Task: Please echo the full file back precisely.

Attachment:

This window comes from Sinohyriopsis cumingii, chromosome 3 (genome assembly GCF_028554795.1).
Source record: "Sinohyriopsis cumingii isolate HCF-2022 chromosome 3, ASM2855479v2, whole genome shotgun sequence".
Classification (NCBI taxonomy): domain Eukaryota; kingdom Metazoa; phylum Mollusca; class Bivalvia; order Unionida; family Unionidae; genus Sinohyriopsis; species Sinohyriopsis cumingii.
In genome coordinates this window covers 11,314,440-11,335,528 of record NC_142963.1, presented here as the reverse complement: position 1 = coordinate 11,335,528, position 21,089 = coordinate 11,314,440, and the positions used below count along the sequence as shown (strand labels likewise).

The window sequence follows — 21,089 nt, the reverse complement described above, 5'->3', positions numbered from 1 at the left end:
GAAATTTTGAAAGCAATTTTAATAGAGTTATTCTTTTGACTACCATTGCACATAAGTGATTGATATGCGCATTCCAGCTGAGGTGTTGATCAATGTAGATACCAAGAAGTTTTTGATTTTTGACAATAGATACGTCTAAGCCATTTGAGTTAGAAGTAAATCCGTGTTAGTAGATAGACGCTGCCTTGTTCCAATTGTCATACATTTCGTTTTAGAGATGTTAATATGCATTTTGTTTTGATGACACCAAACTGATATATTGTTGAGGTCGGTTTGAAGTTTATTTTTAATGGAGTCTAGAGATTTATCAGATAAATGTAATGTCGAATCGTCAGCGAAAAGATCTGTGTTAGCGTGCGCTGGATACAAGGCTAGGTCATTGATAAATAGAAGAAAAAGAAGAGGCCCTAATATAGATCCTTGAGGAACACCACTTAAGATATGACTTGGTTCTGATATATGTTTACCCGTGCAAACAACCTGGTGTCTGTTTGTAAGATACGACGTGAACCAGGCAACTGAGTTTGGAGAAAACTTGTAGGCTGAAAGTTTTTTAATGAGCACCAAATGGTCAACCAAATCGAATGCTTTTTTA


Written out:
This window comes from Sinohyriopsis cumingii, chromosome 3 (genome assembly GCF_028554795.1).
Source record: "Sinohyriopsis cumingii isolate HCF-2022 chromosome 3, ASM2855479v2, whole genome shotgun sequence".
Classification (NCBI taxonomy): domain Eukaryota; kingdom Metazoa; phylum Mollusca; class Bivalvia; order Unionida; family Unionidae; genus Sinohyriopsis; species Sinohyriopsis cumingii.
In genome coordinates this window covers 11,314,440-11,335,528 of record NC_142963.1, presented here as the reverse complement: position 1 = coordinate 11,335,528, position 21,089 = coordinate 11,314,440, and the positions used below count along the sequence as shown (strand labels likewise).

The window sequence follows — 21,089 nt, the reverse complement described above, 5'->3', positions numbered from 1 at the left end:
GAAATTTTGAAAGCAATTTTAATAGAGTTATTCTTTTGACTACCATTGCACATAAGTGATTGATATGCGCATTCCAGCTGAGGTGTTGATCAATGTAGATACCAAGAAGTTTTTGATTTTTGACAATAGATACGTCTAAGCCATTTGAGTTAGAAGTAAATCCGTGTTAGTAGATAGACGCTGCCTTGTTCCAATTGTCATACATTTCGTTTTAGAGATGTTAATATGCATTTTGTTTTGATGACACCAAACTGATATATTGTTGAGGTCGGTTTGAAGTTTATTTTTAATGGAGTCTAGAGATTTATCAGATAAATGTAATGTCGAATCGTCAGCGAAAAGATCTGTGTTAGCGTGCGCTGGATACAAGGCTAGGTCATTGATAAATAGAAGAAAAAGAAGAGGCCCTAATATAGATCCTTGAGGAACACCACTTAAGATATGACTTGGTTCTGATATATGTTTACCCGTGCAAACAACCTGGTGTCTGTTTGTAAGATACGACGTGAACCAGGCAACTGAGTTTGGAGAAAACTTGTAGGCTGAAAGTTTTTTAATGAGCACCAAATGGTCAACCAAATCGAATGCTTTTTTA